Winter is officially with us here in the Southern Hemisphere in 2 days time, and Vitamin D absorption is a particular concern in these months.
This is because vitamin D is unique compared to other vitamins, in that your body can make its own vitamin D when you expose your skin to sunlight, whereas you need to get other vitamins from the foods you eat.
YES, our body can make its own vitamin D from sunlight.
Otherwise, only a very small amount comes from a few foods you eat, such as some fish, fish liver oils, egg yolks and in fortified dairy, cereals and grain products. Therefore vegans and vegetarians are one of the groups more prone to low levels and need to be vigilant regards this vitamin.
Low Vitamin D levels are said to be the cause of a myriad of disease issues including Inflammation which affects the immune system. Please research further for individual concerns.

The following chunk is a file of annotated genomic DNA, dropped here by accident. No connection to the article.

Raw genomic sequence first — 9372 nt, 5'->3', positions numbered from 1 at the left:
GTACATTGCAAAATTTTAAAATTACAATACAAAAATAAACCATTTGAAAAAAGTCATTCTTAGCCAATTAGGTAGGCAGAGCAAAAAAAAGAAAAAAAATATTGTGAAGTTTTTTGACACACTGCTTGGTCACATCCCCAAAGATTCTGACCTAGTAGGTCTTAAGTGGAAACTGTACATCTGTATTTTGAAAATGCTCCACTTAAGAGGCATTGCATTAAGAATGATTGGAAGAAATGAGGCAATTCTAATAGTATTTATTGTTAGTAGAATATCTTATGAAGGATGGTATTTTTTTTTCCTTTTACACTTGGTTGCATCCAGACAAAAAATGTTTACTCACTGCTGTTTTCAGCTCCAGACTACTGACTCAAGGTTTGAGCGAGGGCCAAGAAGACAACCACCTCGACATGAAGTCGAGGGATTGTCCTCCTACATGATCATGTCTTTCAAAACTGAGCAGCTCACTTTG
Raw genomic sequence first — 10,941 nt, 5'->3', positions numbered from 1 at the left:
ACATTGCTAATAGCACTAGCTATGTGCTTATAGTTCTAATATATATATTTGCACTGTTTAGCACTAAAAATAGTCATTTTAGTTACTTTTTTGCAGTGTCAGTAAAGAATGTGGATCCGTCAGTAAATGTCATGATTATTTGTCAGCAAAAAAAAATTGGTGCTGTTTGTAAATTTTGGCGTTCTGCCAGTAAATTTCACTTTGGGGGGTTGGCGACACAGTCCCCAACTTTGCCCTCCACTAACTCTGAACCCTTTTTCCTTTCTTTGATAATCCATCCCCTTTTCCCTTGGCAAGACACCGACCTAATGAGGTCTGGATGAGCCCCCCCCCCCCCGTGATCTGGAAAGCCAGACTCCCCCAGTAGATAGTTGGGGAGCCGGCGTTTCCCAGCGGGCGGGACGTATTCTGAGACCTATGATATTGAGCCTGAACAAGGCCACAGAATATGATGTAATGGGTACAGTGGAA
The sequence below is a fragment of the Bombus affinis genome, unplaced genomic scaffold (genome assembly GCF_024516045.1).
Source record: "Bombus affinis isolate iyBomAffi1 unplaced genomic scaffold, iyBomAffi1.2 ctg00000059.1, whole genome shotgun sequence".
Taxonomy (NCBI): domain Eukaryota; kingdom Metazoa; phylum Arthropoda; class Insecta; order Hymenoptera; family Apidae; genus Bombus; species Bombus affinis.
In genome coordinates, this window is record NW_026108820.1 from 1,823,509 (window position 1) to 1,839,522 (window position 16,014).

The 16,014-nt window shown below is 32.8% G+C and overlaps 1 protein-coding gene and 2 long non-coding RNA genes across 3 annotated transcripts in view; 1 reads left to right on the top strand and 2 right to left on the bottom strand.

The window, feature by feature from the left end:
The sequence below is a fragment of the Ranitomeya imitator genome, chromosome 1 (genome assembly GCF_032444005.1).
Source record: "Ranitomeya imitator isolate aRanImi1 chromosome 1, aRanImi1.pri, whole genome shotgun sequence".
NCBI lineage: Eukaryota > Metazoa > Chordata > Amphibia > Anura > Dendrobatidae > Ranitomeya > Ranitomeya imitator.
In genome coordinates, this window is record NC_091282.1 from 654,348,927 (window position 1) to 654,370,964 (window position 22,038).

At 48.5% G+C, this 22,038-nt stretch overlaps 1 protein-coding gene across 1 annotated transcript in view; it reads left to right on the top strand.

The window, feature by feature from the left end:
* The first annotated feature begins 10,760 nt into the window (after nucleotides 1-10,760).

Finding out how long to stay in the sun in order to produce enough amounts of vitamin D is different for every person. There isn’t one recommendation for everyone. It depends on a number of factors, such as how dark your skin is or how easily you get sunburnt, the thickness of the ozone layer, the time of the year and what time of day it is.
It is suggested that short daily period of sun exposure without sunscreen (about 10-15 minutes for lighter-skinned people) during the summer months is enough for most people to make enough vitamin D.
Evidence suggests that the most effective time of day for vitamin D production is between 11am and 3pm. In winter, generally the closer to midday the more effective the absorption. The larger the area of skin that is exposed to sunlight, the more chance there is of making enough vitamin D before you start to burn.
As I state in the Being Well Basics handbook, please do your own research relating to your individual tolerance to and absorption of vitamin D regards sun exposure.